From AAS NOVA: “A Connection Between Corona and Jet”

AASNOVA

American Astronomical Society

15 March 2017
Susanna Kohler

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Artist’s impression of an AGN according to the unified model. Credit: ESA/NASA, the AVO project and Paolo Padovani

The structure immediately around a supermassive black hole at the heart of an active galaxy can tell us about how material flows in and out of these monsters — but this region is hard to observe! A new study provides us with clues of what might be going on in these active and energetic cores of galaxies.

In- and Outflows

In active galactic nuclei (AGN), matter flows both in and out. As material flows toward the black hole via its surrounding accretion disk, much of this gas and dust can then be expelled from the vicinity via highly collimated jets.

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Top: The fraction of X-rays that is reflected decreases as jet power increases. Bottom: the distance between the corona and the reflecting part of the disk increases as jet power increases. [Adapted from King et al. 2017]

To better understand this symbiosis between accretion and outflows, we examine what’s known as the “corona” — the hot, X-ray-emitting gas that’s located in the closest regions around the black hole. But because the active centers of galaxies are generally obscured by surrounding gas and dust, it’s difficult for us to learn about the structure of these inner regions near the black hole.

Where are the X-rays of the corona produced: in the inner accretion flow, or at the base of the jet? How far away is this corona from the disk? And how does the corona’s behavior relate to that of the jet?

Reflected Observations

To address some of these questions, a group of scientists led by Ashley King (Einstein Fellow at Stanford University) has analyzed X-ray observations from NuSTAR and XMM-Newton of over 40 AGN. The team examined the reflections of the X-rays off of the accretion disk and used two measurements to learn about the structure around the black hole:

the fraction of the corona’s X-rays that are reflected by the disk, and
the time lag between the original and reflected X-rays, which reveals the distance from the corona to the reflecting part of the disk.

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A visualization of the authors’ model for an AGN. The accretion disk is red, corona is green, and jet is blue. The corona shines on the disk, causing the inner regions (colored brighter) to fluoresce, “reflecting” the radiation. As the accretion rate increases from the top to the bottom panel, the jet power increases and the dominant reflective part of the disk moves outward due to the ionization of the inner region (which puffs up into a torus). [Adapted from King et al. 2017]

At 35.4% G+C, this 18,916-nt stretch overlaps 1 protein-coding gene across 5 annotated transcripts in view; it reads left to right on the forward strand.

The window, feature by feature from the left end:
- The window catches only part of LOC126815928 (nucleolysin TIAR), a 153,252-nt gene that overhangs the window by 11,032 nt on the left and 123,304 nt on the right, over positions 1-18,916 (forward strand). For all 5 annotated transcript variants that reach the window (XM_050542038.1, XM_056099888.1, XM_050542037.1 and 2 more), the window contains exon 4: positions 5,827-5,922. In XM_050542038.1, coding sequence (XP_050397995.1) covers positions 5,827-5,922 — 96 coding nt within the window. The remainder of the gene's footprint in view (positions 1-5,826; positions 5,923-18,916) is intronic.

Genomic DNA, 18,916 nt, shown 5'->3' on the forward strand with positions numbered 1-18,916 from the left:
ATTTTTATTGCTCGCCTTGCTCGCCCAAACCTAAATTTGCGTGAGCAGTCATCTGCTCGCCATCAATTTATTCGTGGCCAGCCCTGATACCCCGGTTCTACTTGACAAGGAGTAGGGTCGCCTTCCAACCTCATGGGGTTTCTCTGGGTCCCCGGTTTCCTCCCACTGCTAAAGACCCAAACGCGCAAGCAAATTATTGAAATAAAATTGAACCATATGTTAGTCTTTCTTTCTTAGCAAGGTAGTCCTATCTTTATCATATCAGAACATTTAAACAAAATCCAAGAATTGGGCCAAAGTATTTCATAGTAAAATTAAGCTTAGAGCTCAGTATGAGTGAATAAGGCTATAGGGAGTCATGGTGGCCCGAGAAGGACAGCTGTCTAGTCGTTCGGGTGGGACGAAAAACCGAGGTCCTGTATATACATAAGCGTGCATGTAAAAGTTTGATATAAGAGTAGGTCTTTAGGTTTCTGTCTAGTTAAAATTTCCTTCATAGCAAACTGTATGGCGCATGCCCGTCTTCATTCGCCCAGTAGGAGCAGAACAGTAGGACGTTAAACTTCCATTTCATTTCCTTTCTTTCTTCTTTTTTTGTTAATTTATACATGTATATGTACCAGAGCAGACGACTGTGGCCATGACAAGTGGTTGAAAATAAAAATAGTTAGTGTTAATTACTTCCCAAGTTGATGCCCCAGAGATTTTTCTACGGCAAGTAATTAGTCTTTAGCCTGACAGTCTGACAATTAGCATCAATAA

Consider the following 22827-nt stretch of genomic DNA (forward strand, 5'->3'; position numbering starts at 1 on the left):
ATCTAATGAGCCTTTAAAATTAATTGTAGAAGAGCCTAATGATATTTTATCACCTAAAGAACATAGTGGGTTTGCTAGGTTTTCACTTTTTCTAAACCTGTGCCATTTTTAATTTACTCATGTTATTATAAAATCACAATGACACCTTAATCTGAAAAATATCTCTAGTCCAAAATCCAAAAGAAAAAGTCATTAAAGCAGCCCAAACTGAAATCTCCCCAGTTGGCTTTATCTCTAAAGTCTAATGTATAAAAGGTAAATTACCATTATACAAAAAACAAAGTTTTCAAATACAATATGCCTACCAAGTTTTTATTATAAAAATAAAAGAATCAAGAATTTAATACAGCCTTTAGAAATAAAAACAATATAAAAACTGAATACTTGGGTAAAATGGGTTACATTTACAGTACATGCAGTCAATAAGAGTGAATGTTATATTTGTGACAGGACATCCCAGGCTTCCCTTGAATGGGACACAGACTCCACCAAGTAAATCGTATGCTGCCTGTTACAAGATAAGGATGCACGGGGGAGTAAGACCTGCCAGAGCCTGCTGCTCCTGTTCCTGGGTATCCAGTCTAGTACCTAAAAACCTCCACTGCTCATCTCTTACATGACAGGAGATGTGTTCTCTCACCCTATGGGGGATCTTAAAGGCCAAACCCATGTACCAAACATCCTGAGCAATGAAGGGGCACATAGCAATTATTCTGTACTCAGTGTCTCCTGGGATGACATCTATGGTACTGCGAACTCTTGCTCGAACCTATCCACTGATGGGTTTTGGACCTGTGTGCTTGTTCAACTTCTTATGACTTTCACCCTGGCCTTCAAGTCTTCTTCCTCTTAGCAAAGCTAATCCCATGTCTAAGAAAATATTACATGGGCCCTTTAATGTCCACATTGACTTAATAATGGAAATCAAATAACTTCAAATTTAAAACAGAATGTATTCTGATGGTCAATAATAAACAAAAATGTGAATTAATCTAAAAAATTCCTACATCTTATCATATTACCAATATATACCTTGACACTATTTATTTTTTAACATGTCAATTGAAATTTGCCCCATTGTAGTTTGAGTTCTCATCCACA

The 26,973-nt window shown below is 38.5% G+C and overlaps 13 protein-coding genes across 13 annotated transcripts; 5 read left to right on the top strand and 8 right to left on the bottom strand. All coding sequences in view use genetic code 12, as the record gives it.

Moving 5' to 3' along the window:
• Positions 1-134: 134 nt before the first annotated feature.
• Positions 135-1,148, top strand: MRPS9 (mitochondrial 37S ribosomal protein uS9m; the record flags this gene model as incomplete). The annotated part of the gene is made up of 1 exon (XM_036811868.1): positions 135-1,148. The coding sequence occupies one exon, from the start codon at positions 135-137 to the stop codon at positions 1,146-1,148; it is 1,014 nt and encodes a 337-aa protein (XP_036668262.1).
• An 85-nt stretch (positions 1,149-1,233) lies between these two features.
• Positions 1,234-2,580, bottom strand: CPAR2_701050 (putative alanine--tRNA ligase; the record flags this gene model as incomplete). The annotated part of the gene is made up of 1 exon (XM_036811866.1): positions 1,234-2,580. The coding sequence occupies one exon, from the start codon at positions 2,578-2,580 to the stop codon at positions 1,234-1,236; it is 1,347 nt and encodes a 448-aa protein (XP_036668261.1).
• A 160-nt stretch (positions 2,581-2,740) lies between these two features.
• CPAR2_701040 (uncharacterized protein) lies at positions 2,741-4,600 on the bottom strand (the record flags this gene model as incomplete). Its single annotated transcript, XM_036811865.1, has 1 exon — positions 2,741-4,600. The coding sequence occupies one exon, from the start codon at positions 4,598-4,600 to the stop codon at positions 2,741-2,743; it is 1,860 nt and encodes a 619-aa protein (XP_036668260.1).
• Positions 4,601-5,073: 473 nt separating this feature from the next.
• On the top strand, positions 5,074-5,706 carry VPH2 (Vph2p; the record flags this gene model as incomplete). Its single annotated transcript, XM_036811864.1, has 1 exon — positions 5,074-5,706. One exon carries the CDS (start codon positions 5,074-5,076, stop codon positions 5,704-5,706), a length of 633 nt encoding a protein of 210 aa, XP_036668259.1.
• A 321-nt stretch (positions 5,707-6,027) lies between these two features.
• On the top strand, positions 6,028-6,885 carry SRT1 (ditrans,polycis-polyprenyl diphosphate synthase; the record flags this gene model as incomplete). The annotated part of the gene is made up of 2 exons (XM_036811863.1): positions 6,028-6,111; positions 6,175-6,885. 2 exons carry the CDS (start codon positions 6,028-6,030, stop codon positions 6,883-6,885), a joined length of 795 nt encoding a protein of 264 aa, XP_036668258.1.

King and collaborators find two interesting relationships between the corona and the jet: there is an inverse correlation between jet power and reflection fraction, and there is a correlation between jet power and the distance of the corona from the reflecting part of the disk the disk. These observations indicate that there is a relationship between changes in the corona and jet production in AGN.

Modeling the Corona

The authors use these observations to build a self-consistent model of an AGN’s corona. In their picture, the corona is located at the base of the jet and moves mildly relativistically away from the disk, propagating into the large-scale jets.

As the velocity of the corona increases, more of its radiation is relativistically beamed away from the accretion disk, which decreases the fraction of X-rays that are reflected — explaining the inverse correlation between jet power and reflection fraction.

At the same time, the increased mass accretion further ionizes the inner disk region, pushing the dominant reflection region to further out in the disk — which explains the correlation between jet power and the distance from corona to reflection region.

King and collaborators show that this model is fully consistent with the X-ray observations of the 40 AGN they examined. Future X-ray observations of the strongest radio jet sources will help us to further pin down what’s happening at the heart of active galaxies.

Citation

Ashley L. King et al 2017 ApJ 835 226. doi:10.3847/1538-4357/835/2/226

See the full article here .

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